The COVID-19 pandemic has me thinking about healthcare and how it has and has not advanced over the centuries. It used to be that medicines were selected from the natural world because of superficial resemblance of the plant with the part of the body needing treatment. The lichen, Lungwort, was used for respiratory ailments because it sort of looks like lung tissue. Of course, it isn't an effective treatment for anything.
However, because I like lichen and I'm thinking about lung health, Lungwort became the subject of my current maze art work. This maze took about a month and half to draw, working for an hour or two per day.
I've had a sample of Lungwort on a table outdoors along the pathway between the yurt and the cottage since last fall. I see it several times per day and studied its structure. The warps and curved hollows all imply flow patterns. The rips in the surface crinkle and dry on the edges and reveal hidden layers below or just darkness. Some damage or disease punches pinholes that, in turn, stretch and cause orange/pink stains on the surface.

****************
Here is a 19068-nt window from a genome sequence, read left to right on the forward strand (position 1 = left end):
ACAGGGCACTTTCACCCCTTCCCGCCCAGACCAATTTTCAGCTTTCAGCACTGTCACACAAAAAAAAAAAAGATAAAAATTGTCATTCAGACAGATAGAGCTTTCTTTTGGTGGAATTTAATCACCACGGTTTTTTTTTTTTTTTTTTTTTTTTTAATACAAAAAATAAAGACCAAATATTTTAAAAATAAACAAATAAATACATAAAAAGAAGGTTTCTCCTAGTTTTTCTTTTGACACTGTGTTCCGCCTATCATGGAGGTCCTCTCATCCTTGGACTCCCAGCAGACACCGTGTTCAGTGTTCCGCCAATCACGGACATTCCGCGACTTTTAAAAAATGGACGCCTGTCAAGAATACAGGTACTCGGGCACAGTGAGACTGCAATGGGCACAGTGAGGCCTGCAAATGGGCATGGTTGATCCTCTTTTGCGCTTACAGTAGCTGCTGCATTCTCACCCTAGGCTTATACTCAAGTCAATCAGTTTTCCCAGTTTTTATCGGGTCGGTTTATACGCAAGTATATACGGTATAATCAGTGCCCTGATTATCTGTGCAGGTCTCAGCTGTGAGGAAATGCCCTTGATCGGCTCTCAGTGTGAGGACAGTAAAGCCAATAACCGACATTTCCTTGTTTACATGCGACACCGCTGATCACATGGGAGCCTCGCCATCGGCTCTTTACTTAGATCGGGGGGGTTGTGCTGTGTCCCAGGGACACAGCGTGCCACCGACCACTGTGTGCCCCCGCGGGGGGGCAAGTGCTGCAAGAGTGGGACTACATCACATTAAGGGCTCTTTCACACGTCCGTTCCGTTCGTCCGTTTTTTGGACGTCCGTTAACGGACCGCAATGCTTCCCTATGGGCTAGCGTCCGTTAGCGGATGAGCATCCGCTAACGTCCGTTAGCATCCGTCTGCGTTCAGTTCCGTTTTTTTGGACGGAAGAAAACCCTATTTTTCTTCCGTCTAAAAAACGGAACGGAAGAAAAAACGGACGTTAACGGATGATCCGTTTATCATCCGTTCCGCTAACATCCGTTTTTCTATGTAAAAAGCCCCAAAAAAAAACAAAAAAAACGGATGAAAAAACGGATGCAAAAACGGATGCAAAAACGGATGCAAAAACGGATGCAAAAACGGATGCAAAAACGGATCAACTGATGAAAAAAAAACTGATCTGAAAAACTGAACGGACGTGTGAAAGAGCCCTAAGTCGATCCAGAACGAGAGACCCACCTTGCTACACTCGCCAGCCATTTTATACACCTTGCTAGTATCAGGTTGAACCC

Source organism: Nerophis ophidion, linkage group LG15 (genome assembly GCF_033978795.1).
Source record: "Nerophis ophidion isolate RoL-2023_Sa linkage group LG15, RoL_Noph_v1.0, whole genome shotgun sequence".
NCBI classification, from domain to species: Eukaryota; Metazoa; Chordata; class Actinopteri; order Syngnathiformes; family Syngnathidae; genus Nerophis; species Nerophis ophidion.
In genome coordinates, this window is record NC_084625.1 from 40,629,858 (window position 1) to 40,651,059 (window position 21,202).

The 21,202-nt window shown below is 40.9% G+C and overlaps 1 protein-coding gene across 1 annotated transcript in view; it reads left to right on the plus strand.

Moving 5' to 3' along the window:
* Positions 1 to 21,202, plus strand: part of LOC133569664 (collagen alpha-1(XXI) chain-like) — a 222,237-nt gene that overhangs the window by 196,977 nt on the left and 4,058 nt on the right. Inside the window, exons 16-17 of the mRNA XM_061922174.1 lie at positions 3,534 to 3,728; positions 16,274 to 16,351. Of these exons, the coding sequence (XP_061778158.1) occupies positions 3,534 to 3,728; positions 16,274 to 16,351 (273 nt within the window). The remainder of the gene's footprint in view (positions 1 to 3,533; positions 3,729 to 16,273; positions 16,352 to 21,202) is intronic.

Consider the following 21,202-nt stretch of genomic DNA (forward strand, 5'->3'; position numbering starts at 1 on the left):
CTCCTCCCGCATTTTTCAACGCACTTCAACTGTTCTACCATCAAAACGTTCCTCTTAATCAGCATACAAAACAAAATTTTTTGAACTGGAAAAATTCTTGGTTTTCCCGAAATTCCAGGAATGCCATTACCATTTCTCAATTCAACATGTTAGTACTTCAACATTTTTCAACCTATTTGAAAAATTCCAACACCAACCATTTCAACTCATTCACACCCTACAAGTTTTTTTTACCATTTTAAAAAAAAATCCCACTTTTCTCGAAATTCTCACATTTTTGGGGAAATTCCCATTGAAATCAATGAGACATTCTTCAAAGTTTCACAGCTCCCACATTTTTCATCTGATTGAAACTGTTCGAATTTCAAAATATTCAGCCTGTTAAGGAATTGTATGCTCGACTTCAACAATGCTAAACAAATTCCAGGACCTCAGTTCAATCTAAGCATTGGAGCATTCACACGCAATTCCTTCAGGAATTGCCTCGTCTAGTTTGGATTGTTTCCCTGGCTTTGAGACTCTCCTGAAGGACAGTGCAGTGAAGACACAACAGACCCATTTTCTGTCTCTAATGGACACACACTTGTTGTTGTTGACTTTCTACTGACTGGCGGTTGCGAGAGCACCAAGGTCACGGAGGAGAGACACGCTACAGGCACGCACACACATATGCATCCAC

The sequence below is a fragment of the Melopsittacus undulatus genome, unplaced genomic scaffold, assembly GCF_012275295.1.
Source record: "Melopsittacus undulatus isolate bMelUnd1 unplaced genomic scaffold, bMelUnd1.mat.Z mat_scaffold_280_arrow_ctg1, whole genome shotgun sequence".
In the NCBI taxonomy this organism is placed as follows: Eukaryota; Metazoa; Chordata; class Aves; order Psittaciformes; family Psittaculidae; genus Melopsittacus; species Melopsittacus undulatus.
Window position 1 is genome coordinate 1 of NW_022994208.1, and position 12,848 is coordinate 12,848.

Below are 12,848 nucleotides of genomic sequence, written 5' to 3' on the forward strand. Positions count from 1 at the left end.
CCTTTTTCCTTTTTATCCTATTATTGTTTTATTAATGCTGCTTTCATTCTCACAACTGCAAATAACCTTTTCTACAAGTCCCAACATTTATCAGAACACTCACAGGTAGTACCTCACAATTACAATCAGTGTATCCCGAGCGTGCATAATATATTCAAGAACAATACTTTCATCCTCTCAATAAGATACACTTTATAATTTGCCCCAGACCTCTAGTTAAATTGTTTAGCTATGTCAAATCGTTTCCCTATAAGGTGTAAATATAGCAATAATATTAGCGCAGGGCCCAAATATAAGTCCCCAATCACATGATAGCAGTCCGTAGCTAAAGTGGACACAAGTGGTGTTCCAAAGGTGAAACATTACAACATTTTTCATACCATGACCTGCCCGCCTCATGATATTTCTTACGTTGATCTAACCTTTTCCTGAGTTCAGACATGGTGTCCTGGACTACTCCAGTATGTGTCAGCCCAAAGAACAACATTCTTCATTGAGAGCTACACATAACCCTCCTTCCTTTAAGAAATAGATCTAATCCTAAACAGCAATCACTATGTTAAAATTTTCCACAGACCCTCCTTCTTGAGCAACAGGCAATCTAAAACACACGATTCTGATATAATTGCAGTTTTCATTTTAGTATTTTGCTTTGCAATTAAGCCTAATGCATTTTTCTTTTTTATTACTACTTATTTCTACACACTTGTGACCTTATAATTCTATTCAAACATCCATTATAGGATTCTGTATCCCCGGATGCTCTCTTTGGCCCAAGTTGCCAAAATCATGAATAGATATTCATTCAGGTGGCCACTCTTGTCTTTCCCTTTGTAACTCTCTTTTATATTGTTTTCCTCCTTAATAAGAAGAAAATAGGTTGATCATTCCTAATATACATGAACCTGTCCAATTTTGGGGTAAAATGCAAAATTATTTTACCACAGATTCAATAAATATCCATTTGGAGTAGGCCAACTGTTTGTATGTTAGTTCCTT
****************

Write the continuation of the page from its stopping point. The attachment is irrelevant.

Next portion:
Tendrils of moss push in from edges, trying to climb on top to catch what sunlight they can. The sky reflects in the moisture, beading on the rough parts and collecting in the hollows.
The maze itself has two entrances and two exits. Though, by the definition of a maze, there is exactly one path between any two points, the entrances and exits can be anywhere. Choose your own adventure.
The solutions to this maze are tours through interesting places that drew my eye. In addition, in a fit of whimsy, I hid some messages in this maze. Though highly stylized and twisted, the phrases, "In memory of those that fell in the pandemic of 2020", and "Every day has a blessing" are hidden in the pathways. I suspect they're nearly impossible to find. The skull, though, ought to be more obvious.